Archbishop Desmond Tutu will call for England's cricketers to break their sporting ties with Zimbabwe, when he delivers the prestigious MCC Spirit of Cricket Cowdrey lecture at Lord's on Tuesday evening.
Tutu, 76, was heavily involved in the sporting boycott of apartheid South Africa in the 1970s and 80s, and he believes that, by taking a similar stance against Robert Mugabe's regime, a powerful message would be sent by the world that Mugabe is a "pariah".
"I would say it is a non-violent pressure that can be brought to bear," Tutu told The Guardian on the eve of the lecture. "People will say Mugabe doesn't play cricket but the more you make him aware that he has become a pariah the better."
"I believe that a significant part of the population in Zimbabwe would say [the cricketers] should not be here, because you are lending a legitimacy and respectability to a country that is in a shambles because of one person."
Zimbabwe are currently suspended from Test status, although they remain in the frame in one-day cricket. They are scheduled to tour England in May 2009, even though the UK government has threatened not to issue visas if Mugabe is still in power.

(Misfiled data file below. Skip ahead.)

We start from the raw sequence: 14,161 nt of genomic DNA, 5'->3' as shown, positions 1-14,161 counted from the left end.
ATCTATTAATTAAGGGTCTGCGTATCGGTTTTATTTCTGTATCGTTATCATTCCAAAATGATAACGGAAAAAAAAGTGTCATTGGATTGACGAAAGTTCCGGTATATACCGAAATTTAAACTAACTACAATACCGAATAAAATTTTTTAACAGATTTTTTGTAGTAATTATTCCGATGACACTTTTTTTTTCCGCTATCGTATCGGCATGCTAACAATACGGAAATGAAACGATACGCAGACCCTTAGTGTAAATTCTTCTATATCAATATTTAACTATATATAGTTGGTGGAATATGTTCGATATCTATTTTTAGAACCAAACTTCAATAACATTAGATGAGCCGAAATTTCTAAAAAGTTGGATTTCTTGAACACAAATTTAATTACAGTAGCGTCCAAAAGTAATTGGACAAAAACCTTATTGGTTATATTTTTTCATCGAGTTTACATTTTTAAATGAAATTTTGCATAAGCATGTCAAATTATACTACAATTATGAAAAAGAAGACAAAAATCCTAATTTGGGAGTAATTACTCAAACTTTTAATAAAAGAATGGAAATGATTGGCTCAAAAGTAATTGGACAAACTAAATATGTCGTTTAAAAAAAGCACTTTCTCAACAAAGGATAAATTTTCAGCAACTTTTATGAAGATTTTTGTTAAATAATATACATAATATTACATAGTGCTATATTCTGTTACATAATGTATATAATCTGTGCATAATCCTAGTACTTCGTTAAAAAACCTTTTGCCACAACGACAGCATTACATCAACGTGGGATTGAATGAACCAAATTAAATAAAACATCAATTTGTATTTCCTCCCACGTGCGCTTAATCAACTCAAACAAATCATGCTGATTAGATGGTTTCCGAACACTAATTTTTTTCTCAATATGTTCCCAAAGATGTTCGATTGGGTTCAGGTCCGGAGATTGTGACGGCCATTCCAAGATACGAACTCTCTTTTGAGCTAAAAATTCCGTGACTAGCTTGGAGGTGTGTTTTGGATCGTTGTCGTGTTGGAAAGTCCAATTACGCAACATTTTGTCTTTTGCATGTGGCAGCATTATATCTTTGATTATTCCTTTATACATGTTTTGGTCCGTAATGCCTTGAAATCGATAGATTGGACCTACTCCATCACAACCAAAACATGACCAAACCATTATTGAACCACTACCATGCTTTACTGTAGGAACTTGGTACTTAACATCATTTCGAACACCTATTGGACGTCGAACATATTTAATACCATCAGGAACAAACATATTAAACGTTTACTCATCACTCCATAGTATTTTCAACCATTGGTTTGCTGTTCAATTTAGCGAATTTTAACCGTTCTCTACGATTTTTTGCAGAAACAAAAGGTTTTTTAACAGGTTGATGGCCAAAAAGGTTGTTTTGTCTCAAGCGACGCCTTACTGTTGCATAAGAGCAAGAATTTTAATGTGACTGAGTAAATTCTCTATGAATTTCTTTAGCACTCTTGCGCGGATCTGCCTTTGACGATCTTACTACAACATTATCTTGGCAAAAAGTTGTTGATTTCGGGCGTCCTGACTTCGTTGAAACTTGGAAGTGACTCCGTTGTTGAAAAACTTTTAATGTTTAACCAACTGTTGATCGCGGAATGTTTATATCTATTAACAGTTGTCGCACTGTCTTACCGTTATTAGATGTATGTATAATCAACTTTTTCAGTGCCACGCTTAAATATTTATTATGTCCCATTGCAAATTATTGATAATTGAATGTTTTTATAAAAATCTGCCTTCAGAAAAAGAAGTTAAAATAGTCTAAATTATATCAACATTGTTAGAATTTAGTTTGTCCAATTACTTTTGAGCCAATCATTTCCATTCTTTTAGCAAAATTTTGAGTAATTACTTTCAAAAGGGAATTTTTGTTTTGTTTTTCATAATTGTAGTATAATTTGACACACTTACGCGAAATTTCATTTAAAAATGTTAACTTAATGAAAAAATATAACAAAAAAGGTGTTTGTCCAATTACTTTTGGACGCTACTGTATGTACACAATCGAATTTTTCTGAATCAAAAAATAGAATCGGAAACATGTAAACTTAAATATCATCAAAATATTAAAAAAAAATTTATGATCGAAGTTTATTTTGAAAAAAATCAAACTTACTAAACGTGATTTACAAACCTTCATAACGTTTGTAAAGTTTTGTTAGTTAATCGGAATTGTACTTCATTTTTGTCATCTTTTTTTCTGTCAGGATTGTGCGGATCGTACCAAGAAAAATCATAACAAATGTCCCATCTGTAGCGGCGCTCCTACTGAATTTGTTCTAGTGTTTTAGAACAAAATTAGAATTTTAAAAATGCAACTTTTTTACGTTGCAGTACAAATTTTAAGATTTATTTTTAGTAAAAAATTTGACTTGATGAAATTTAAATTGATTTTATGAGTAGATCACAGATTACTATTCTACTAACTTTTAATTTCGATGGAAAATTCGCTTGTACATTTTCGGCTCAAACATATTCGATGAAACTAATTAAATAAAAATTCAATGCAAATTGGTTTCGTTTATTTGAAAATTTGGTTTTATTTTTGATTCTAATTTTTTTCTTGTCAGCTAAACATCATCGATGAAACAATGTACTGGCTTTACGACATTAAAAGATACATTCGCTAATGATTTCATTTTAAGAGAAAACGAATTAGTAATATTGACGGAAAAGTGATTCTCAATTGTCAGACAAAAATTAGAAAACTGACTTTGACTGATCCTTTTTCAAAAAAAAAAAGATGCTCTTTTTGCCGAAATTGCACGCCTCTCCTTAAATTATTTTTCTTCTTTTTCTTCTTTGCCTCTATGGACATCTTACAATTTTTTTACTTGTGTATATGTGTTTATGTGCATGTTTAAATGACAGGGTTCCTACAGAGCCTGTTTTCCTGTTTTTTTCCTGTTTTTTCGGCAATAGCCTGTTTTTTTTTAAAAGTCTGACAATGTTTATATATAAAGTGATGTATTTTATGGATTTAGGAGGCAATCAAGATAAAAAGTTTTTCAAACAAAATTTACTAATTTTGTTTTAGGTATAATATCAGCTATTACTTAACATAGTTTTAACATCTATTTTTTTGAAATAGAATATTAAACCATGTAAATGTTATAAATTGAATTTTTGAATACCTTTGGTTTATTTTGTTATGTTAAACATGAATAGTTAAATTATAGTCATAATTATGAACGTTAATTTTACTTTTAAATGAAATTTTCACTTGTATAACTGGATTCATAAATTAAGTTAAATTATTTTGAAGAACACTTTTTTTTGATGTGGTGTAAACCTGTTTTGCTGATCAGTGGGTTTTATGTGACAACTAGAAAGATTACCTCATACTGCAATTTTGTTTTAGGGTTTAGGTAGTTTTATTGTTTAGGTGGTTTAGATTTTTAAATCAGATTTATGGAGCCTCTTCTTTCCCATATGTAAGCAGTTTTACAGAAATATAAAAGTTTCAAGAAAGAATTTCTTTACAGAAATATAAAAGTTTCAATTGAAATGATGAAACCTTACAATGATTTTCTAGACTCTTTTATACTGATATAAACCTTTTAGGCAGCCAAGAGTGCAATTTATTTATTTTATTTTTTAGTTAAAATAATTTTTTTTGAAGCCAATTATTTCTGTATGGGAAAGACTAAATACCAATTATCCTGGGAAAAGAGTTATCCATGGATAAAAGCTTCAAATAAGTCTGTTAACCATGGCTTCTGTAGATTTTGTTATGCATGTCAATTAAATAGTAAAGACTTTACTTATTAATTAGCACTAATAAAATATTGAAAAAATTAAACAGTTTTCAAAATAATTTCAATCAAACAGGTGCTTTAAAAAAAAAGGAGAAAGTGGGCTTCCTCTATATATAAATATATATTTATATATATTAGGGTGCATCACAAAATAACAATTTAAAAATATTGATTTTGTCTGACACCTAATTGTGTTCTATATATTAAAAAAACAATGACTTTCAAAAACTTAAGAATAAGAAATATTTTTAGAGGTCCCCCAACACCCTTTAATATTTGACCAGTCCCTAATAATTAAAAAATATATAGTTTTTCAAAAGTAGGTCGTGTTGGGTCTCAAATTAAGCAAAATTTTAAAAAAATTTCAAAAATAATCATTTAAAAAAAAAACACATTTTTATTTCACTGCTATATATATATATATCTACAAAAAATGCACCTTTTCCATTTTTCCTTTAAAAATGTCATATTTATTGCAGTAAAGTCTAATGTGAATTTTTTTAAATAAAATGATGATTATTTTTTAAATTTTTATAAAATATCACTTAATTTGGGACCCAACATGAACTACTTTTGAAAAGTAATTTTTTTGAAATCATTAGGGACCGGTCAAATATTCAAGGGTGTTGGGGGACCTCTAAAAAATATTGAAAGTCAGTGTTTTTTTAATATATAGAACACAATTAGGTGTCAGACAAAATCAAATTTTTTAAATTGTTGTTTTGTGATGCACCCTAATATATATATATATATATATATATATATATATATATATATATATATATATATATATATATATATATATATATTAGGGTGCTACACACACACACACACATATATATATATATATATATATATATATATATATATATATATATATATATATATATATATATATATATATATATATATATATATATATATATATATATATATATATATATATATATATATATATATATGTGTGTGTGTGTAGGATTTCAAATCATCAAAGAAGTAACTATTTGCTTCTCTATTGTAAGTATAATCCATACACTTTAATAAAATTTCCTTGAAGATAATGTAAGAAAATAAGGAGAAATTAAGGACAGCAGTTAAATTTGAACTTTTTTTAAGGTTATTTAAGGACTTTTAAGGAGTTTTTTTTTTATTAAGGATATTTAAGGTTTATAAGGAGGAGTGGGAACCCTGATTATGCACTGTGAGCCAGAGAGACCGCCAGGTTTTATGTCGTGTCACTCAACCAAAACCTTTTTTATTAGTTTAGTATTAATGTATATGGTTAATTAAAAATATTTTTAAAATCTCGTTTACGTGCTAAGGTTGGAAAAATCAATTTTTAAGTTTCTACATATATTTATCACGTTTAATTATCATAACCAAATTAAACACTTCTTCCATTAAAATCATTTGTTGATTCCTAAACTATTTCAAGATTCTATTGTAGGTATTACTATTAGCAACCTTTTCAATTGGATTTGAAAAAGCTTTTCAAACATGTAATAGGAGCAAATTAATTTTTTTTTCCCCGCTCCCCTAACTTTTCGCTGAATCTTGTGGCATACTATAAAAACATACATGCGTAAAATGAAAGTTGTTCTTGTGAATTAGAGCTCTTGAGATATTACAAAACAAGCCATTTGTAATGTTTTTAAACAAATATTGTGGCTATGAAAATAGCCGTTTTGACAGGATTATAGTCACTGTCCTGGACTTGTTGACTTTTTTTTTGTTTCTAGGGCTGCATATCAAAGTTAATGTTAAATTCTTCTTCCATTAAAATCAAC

The situation for the ECB is complicated by the ICC World Twenty20 which follows later in the summer. Zimbabwe, as a full member of the ICC, would be expected to take part, and England can expect sanctions if their representatives are barred. In April, Malcolm Speed was ousted as the ICC's chief executive after falling out with the president, Ray Mali, a staunch supporter of Zimbabwe cricket.
Tutu's lecture will be broadcast live on the MCC website (www.lords.org). His interest in cricket was nurtured by the commentaries of John Arlott on the BBC World Service, but it was its role in the defeat of apartheid that cemented the game in his affections. "Once I was bitten by the bug I stayed bit," Tutu told The Guardian. "It is a myth to say that sports and politics do not mix."